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  • Der Graf von Luxemburg, and: Die Gezeichneten
  • John Holland
Franz Lehár. Der Graf von Luxemburg. DVD. Vienna Radio Symphony Orchestra / Alfred Eschwé. With Bo Skovhus, Juliane Banse, Rainer Trost, Gabriela Bone, Andreas Conrad. Georgsmarienhütte, Germany: CPO, 2006. 777 194-2. $34.98.
Franz Schreker. Die Gezeichneten. DVD. Deutsches Symphonie-Orchester Berlin / Kent Nagano. With Robert Brubaker, Anne Schwanewilms, Michael Volle, Robert Hale, Wolfgang Schöne. Stuttgart: EuroArts Music International, 2006. 2055298. $29.99.

Vienna at the turn of the previous century must have been fascinating. The years just prior to the outbreak of World War I saw the decay of an inbred aristocracy in this outwardly conservative city while shocking new ideas were gushing forth from the likes of Freud, Schoenberg, Klimt, and Schnitzler. Even the realm of opera, traditionally slow to respond to change, was in a state of upheaval, and these two DVDs illustrate some of that change.

Franz Lehár is credited with breathing life into the operetta genre during this so-called "Silver Age" with sophisticated romantic comedies that were much closer to reality than the farces of the previous generation. Der Graf von Luxemburg was his second triumph, first performed at Theater an der Wien in 1909 just two years after Die lustige Witwe. This 2005 production, coproduced with the Vienna Volksoper, was presented at the Theater an der Wien as part of the KlangBogen Festivals Wien. As one expects from any Volksoper production of this repertory, the singing and acting are dangerously close to being perfect. Bo Skovhus and Juliane Banse lead the ensemble, with equally fine performances from Rainer Trost and Gabriela Bone (as the secondary couple), Andreas Conrad as Basil, and Viennese musical theater star Eva Maria Marold as Basil's estranged wife, who nearly steals the show in her last act appearance. The only miscalculation stems from the decision to change the location from Paris to Vienna and update the action from the era of the operetta's premiere to the 1950s. While this may add an element of nostalgia for modern audiences, it wreaks havoc with the logic of the plot. In the original text, an arranged anonymous marriage between a playboy Count and an actress is staged to elevate her to the aristocracy, so that when she divorces him three months later, she can marry a Russian aristocrat. Since all notions of aristocracy had disappeared by the time of this postwar, Soviet era, the device makes no sense at all. Even the eponymous Count has been demoted to a dilettante writer who bears the nickname [End Page 672] "Count of Luxembourg" after his famously unfinished novel. None of this is enough to detract from the excellence of the performances, but it does tend to kill the notion of Lehár as an innovator in introducing believable stories to operetta. The most serious drawback to this DVD is the sound: recording levels seem to have been set to accommodate the chorus and orchestra, with the result that the soloists sometimes sound remote and off mike in the ensembles.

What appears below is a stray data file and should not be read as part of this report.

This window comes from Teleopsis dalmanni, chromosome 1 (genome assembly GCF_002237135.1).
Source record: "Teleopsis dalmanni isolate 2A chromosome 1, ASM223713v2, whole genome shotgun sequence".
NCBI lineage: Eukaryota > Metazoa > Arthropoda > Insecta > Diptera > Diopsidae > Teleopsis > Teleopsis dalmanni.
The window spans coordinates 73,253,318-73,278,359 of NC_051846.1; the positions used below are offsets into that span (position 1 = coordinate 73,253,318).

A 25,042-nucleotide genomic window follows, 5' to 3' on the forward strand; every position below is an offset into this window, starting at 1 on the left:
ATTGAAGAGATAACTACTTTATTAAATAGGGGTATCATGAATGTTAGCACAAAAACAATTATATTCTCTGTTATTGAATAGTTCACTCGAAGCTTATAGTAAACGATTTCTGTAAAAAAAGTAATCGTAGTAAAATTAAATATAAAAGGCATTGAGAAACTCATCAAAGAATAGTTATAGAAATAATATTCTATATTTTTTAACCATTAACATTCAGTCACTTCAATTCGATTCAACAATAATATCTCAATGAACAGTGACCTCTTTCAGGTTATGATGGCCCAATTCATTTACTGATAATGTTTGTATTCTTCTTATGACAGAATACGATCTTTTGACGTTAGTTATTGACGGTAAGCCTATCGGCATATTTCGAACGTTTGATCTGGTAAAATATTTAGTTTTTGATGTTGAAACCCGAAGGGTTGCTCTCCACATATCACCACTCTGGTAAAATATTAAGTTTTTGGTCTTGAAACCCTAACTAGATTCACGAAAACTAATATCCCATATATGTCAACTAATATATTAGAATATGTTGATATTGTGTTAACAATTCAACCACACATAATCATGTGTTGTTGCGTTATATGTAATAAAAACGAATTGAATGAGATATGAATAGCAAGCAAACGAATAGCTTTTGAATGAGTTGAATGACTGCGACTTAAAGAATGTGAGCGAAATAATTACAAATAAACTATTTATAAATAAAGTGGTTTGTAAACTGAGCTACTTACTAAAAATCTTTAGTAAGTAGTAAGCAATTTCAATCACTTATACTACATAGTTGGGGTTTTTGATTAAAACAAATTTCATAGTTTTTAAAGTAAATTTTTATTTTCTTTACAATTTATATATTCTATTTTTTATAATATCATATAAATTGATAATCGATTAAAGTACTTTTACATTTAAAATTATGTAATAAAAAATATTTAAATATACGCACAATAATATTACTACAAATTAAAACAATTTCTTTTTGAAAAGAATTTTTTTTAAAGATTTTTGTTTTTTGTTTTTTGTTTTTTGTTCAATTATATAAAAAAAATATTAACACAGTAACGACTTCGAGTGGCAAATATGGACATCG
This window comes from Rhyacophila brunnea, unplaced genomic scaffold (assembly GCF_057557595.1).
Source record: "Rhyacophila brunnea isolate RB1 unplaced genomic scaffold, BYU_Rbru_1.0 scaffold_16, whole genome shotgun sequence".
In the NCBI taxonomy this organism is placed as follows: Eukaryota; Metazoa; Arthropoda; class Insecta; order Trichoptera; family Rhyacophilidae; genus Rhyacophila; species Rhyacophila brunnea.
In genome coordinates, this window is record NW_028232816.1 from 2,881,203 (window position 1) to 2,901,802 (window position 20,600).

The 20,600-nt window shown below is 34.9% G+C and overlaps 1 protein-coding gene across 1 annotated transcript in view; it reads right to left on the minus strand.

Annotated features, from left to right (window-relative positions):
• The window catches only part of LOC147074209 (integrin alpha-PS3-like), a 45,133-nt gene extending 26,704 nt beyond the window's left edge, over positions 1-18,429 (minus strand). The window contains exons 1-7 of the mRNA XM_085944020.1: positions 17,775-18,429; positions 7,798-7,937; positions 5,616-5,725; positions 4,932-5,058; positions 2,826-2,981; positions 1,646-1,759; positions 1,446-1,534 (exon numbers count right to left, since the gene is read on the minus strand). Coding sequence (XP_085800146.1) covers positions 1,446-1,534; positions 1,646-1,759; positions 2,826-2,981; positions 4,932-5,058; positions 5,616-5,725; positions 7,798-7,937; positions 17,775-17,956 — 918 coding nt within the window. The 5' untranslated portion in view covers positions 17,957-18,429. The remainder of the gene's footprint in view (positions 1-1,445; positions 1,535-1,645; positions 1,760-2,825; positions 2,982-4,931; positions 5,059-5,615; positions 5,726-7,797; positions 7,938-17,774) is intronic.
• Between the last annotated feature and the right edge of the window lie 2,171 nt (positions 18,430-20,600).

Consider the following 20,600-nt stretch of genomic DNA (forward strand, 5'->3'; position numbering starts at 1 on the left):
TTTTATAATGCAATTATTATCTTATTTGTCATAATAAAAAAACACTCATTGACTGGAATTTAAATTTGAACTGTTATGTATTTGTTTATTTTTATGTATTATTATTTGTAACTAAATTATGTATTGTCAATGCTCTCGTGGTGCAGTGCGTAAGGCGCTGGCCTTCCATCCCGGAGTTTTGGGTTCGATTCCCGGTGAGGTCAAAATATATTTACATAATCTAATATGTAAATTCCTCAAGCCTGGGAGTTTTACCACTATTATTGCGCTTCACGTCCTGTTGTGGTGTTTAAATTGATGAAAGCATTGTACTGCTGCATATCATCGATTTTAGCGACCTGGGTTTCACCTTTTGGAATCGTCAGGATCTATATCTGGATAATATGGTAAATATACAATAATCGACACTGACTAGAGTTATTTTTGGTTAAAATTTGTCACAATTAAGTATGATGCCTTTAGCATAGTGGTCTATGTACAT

The other end of the spectrum in Viennese musical theater of the era can be seen in a lavish production of Schreker's Die Gezeichneten, filmed at the 2005 Salzburg Festival. Written during the years of World War I but not heard until 1918 in Frankfurt, it is a lurid tale that makes full use of the new ideas in psychoanalysis and the orchestral and harmonic palette already shocking the bourgeoisie in the operas of Richard Strauss. Its neglect throughout much of the twentieth century can be attributed to its enormous scale and explicitly sexual subject matter, which contributed to its ban by the Nazis as "degenerate."

This production also updates the setting from Renaissance Italy to some unspecified location during the time period in which it was written. The black-clad characters scuttle in and out of the shadows like denizens of the burgeoning expressionist cinema, and their neurotic behavior seems right at home in this period. The vast stage of the Felsenreitschule is littered with the broken bits of an enormous stone body, making it clear that this is a world of total decay...


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